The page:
Edition 5 June 2022


Introduction – Suzanne Moore, Pacifica Voice Editor

The City Council has agendized an appeal of the General Plan (GP) and Sharp Park Specific Plan (SPSP) at their Council meeting MON 7/11, and we invite our readers to participate. The GP and SPSP are the resources which will guide future development, and they embody the vision for Pacifica’s future. The challenges of our community are extensive, and our voices are needed.

In this Special Edition of Pacifica Voice, we present articles that raise our awareness and suggest improvements to the GP and SPSP. Please take a moment to consider the concerns.

Here is the listed link and the agenda. Please note that the study session starts at 5 PM, and the public hearing on the appeal is the only other agenda item. It is unclear when the appeal will be heard, but we encourage everyone to join at the 5 PM study session. Please refer to the City Council agenda for the city staff attachments.

City Council
Special Meeting
7/11/2022 5:00 PM
Zoom Link: https://us06web.zoom.us/j/84059733437 Dial-in: 1-669-900-6833 | WebinarID: 840 5973 3437   Alt 1: https://www.cityofpacifica.org/LiveStream   Alt 2: Cable Channel, 26

Thoughts on Pacifica General Plan update and Housing – Nancy Tierney

As we review the city’s General Plan (GP) update and prepare for the update to the Housing Element (HE), we should consider the essential role of housing to the GP and to Pacifica.  Cities throughout the state are bound to provide additional housing units, i.e., Regional Housing Needs Allocation.  Pacifica’s allocation of 1892 units needs to be accounted for in the HE 6th cycle, due January 31, 2023.  Some cities on the Peninsula with more commercial development and access to public transit, are developing both mixed use and residential facilities with hundreds of units, including a portion of affordable units.  Attention to the balance between jobs and housing is an ongoing but necessary challenge to avoid a sizable influx of commuters from affordable housing in outlying areas. 

With a smaller commercial base in Pacifica, the imbalance exists, though on a smaller scale than in some Bay area cities.  According to the Sustainable San Mateo County 25th Annual Indicators report on Equitable Housing (October 2021), the County comes close to a healthy jobs to housing balance ratio of 1.5, i.e.., 1.5 jobs for every housing unit.  However, in the period from 2010 to 2019, looking at new housing units, the ratio was 11:1, i.e., 11 new jobs for every 1 new housing unit.  Focusing on affordable housing, especially very low and low income, reveals an even greater imbalance. The GP and HE updates should identify appropriate sites for new housing and focus on infill development near shopping areas and access to public transit.  In addition, plans should provide for different types of multi-unit housing, including temporary housing.  Beyond the physical sites, different housing management models are needed.  In a recent webinar on Homelessness hosted by State Senator Joshua Becker, panelists discussed examples throughout the state.  The Homekey program, with nearby facilities in Half Moon Bay and Redwood City, provides interim housing along with wraparound services.  Life Moves delivers interim and supportive housing, including safe parking programs.  Dignity Moves also provides interim supportive housing, including portable units. Both programs take advantage of government-owned land as a site for temporary housing.  We must acknowledge that the majority of homeless people are local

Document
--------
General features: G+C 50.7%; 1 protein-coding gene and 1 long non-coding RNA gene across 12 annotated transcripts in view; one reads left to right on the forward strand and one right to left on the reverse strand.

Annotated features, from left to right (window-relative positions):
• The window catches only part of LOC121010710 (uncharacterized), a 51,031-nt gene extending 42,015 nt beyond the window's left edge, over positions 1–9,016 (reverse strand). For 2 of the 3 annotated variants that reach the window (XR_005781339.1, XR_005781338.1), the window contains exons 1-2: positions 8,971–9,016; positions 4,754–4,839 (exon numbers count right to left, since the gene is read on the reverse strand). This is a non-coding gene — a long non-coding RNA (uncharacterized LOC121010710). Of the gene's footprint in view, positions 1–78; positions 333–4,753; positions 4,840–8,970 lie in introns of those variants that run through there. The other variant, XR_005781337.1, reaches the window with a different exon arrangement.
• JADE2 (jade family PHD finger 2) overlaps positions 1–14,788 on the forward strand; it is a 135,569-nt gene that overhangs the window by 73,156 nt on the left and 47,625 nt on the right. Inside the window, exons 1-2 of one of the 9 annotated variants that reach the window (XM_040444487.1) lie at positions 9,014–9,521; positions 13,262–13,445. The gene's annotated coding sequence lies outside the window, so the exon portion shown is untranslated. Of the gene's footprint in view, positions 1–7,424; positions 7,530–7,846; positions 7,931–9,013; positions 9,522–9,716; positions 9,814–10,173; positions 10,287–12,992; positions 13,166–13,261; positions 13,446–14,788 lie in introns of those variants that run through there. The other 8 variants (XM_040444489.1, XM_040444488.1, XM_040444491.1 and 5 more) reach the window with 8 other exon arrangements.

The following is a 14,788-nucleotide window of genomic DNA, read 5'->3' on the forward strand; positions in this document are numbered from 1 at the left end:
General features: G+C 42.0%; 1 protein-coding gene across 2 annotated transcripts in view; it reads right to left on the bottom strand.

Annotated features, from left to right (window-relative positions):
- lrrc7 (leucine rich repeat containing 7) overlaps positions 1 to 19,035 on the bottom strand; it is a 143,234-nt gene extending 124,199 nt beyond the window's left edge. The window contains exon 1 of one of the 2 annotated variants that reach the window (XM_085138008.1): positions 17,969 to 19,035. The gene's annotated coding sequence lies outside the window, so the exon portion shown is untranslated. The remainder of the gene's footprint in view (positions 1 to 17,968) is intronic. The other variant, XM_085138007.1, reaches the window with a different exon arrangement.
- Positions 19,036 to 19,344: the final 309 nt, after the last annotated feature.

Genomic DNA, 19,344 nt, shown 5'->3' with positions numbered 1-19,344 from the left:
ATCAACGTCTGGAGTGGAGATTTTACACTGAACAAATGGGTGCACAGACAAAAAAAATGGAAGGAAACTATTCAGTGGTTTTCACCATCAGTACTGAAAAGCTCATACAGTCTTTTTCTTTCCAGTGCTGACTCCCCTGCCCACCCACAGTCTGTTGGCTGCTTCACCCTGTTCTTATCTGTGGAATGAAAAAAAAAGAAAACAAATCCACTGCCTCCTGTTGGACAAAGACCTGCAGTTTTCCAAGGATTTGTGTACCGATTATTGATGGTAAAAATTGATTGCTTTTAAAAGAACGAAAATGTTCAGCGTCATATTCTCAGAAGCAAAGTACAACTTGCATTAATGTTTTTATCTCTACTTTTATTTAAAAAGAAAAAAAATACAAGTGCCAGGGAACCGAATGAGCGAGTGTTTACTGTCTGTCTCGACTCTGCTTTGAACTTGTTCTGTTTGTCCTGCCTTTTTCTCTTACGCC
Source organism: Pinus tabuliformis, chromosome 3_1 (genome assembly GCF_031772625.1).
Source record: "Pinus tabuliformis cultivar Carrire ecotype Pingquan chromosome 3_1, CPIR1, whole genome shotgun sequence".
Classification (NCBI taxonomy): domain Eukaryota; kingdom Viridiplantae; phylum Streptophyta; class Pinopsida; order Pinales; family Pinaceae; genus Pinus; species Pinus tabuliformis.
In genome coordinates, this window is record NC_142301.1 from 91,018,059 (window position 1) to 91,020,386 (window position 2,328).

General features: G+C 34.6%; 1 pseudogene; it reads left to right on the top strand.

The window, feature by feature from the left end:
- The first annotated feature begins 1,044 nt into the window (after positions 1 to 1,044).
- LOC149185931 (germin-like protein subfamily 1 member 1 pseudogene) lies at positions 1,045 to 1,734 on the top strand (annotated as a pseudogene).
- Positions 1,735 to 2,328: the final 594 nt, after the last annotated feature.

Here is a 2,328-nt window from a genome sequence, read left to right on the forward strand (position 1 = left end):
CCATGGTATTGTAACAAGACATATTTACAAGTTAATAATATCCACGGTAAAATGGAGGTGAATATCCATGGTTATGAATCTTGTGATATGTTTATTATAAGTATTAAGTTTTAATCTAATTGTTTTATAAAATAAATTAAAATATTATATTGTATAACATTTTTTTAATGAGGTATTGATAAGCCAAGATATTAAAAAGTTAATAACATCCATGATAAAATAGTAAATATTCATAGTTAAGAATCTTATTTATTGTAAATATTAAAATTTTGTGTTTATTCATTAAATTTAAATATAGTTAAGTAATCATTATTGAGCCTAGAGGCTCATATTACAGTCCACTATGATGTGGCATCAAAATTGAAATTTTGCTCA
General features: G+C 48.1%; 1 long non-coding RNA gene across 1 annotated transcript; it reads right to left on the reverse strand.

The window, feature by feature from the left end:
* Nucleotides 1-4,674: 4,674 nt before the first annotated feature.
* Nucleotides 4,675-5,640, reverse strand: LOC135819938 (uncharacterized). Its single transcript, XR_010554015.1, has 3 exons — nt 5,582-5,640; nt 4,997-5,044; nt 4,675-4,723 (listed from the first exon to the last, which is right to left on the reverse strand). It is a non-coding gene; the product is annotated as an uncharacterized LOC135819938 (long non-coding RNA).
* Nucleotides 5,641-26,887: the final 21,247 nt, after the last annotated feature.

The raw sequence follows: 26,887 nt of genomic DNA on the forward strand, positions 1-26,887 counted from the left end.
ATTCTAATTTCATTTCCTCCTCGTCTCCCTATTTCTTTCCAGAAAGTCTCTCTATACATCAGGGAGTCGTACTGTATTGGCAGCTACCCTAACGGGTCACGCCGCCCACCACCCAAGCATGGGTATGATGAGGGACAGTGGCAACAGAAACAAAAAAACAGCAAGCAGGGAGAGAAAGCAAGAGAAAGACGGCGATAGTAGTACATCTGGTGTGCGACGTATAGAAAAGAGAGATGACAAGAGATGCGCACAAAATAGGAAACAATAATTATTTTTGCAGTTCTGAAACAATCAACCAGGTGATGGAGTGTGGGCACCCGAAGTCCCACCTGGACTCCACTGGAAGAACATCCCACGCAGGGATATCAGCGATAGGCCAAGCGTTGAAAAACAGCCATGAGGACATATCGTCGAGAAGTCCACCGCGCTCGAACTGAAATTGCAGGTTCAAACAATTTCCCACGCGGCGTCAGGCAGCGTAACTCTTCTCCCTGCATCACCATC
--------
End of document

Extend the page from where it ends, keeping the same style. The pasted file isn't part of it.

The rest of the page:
Another recent webinar from SPUR (San Francisco Bay Area Planning and Urban Research) on A New Social Contract for Housing in California offered this advice to cities:

  • Fix the politics of housing.
  • Remaking housing involves people, finance, industries, land use.
  • Stand against exploitation and displacement.
  • Embrace true diversity in housing; recognize importance of temporary housing.
  • Ownership matters, as in some form of resident control.
  • Transform the housing economy.

What this means for Pacifica is rethinking housing types and funding models.  We can achieve a just and equitable housing plan, at the same time preserving our coastal areas and hillsides.

Landslides, Fire Hazards and an Appeal of Pacifica’s General Plan on July 11, 2022 – Christine Boles

Christine is an Architect and Candidate for City Council, District 2
Re-published from Coastside Buzz with permission of the author

2-1/2 years ago I started reviewing a project know as Vista Mar that was to be built on a steep hill above my home on Monterey Road. I am a licensed architect and based on my 30+ years of experience, I would have expected our Planning Department to have required a thorough geotechnical report to make sure the project could be built safely before approving it. Nope – only two tests were done on the flat part of the site, right by the sidewalk.  Researching public records, I found a soils report from a previous project for this site by the same engineer, Javier Chavarria, 12 borings on the hill that found 4 landslides, one of them noted as active. The city’s geotechnical engineer of the time required digging test pits to analyze them further before even considering a project on this site. That project was abandoned with complaints by the applicant that the city’s engineer was too strict.